Nokia has introduced the Lumia 800 and Lumia 710, the first smartphones from the Finnish manufacturer to run Microsoft's Windows Phone operating system.
Nokia has unveiled the Lumia 800 running Windows Phone Mango.Photo credit: Ben Woods
Chief executive Stephen Elop presented the new flagship handsets at the Nokia World 2011 conference on Wednesday, saying "Lumia is a new dawn for Nokia". He also took the opportunity to take a friendly jab at other Windows Phone manufacturers.
"The Lumia is the first real Windows Phone," Elop told the audience in London. "We are signalling our intent, right now, right here to be the leaders in smartphone design."
The Lumia is the first real Windows Phone. We are signalling our intent, right now, right here to be the leaders in smartphone design.– Stephen Elop, Nokia
The Lumia 800, previously codenamed Sea Ray, runs Windows Phone 7.5 Mango and closely resembles the existing MeeGo-powered Nokia N9 in appearance. Of the two new handsets, it has the better specifications and the higher price. It has a 3.7-inch Amoled touchscreen display, an 8-megapixel camera with Carl Zeiss optics, 1.4GHz single-core processor with hardware acceleration and Internet Explorer 9.
It supports Windows Phone Mango native features such as live tiles and Microsoft Office integration, which can give access to documents stored on corporate servers as well as locally. The Office integration means that as well as the 16GB of internal memory, owners will get the standard 25GB of free storage on the Windows Sky Drive cloud.
'Surprise at every turn'
"With the Lumia 800 our intention is to surprise you at every turn. This is a smartphone that defies convention," Kevin Shields, senior vice
president of product management, said at the conference.
The Lumia 800 will ship with a few unexpected options as standard, such as Nokia Drive free turn-by-turn voice guided navigation. It will also have Mix Radio, which lets owners store up to four playlists and download up to 20 tracks from each playlist for offline playback. The playlists last for four weeks, after which users are asked to connect via Wi-Fi to renew the Mix Radio licence.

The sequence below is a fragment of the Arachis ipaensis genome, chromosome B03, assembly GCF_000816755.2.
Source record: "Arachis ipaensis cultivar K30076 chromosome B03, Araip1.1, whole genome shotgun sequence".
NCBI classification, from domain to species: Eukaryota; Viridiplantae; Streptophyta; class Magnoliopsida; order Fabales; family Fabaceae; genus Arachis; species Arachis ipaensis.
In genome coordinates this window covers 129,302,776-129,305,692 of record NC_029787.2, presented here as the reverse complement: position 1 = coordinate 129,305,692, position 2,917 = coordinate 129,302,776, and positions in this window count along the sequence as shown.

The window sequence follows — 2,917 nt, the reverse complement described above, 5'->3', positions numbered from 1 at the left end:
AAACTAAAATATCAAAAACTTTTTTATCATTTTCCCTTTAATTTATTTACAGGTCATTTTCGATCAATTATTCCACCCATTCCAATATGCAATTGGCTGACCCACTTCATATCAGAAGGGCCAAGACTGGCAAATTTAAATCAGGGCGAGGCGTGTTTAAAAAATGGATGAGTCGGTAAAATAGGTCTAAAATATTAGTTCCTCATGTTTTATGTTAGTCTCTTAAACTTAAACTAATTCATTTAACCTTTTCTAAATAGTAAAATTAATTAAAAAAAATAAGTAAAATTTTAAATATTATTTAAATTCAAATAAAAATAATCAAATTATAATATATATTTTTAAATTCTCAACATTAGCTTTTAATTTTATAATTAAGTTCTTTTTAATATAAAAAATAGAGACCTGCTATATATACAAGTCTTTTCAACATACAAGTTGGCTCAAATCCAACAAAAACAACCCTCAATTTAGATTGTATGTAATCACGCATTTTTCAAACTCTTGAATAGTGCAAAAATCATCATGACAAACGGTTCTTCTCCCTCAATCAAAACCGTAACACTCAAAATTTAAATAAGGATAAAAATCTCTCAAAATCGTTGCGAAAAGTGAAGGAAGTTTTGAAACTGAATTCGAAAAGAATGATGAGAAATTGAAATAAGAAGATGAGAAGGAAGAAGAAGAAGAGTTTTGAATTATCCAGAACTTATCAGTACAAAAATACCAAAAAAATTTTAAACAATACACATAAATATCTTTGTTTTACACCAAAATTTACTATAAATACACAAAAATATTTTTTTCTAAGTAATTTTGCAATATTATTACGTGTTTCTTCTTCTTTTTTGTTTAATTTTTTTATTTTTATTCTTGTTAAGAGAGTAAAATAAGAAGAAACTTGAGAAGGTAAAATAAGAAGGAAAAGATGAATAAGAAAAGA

Applications such as Drive will be available on Windows Phone-based devices from other manufacturers. Nokia will be able to differentiate its package via features such as offline navigation, which other hardware makers might not be able to provide.
These features should help Nokia's smartphones stand out from competitors, according to IDC mobile analyst Al Hilwa.
"Music and Navigation offline is an idea whose time has come — kudos to Nokia for working on this," Hilwa told ZDNet UK. "The devices really show off the Windows Phone live tile user interface: it is a welcome departure from the sea of icons you see in the current crop of smartphones and provides some great new opportunities for developers to integrate their apps into the UI."
The Lumia 800 will cost around €420 (£367) before taxes or subsidies, and it will launch in France, Germany, Italy, Netherlands and Spain as well as the UK next month. Operators Orange, Vodafone and Three have already confirmed they will carry the smartphone when it is available in the UK, though none has revealed pricing.
The second handset, the Lumia 710, is a "more affordable" device, according to Nokia, though it includes many of the same features as the 800. It comes with a 1.4GHz processor, a 5-megapixel camera and the same social People Hub integration as Windows Phone 7 devices. The mid-market handset is also scheduled to arrive in November and will cost roughly €270.
Elop did not give a US launch date for the handsets, saying only that Nokia will outline a portfolio of products for the US in early 2012. This disappointed Hilwa, who nevertheless conceded "it is right for Nokia to play where it is strong first and build a strong base for Windows Phone internationally".
However, his colleague Francisco Jeronimo believes Nokia will have a fight on its hands to successfully challenge Apple's iPhone and leading Android handsets with Lumia.
"Despite the speed of development, the quality of the devices and the competitive pricing, Nokia will not be able to drive significant volumes in the coming months," the IDC mobile analyst said. "The reason for that is not linked to the devices themselves, but to the low Windows Phone OS penetration and awareness among consumers. Microsoft's OS represented two percent of total smartphone shipments by the end of the second quarter 2011 — the lowest share ever.
"In the coming weeks, these devices will share the store shelves among several popular Android devices, the new iPhone 4S and even some new Blackberry 7 devices," Jeronimo noted. "Consumers don't know the Windows Phone user interface or its advantages."
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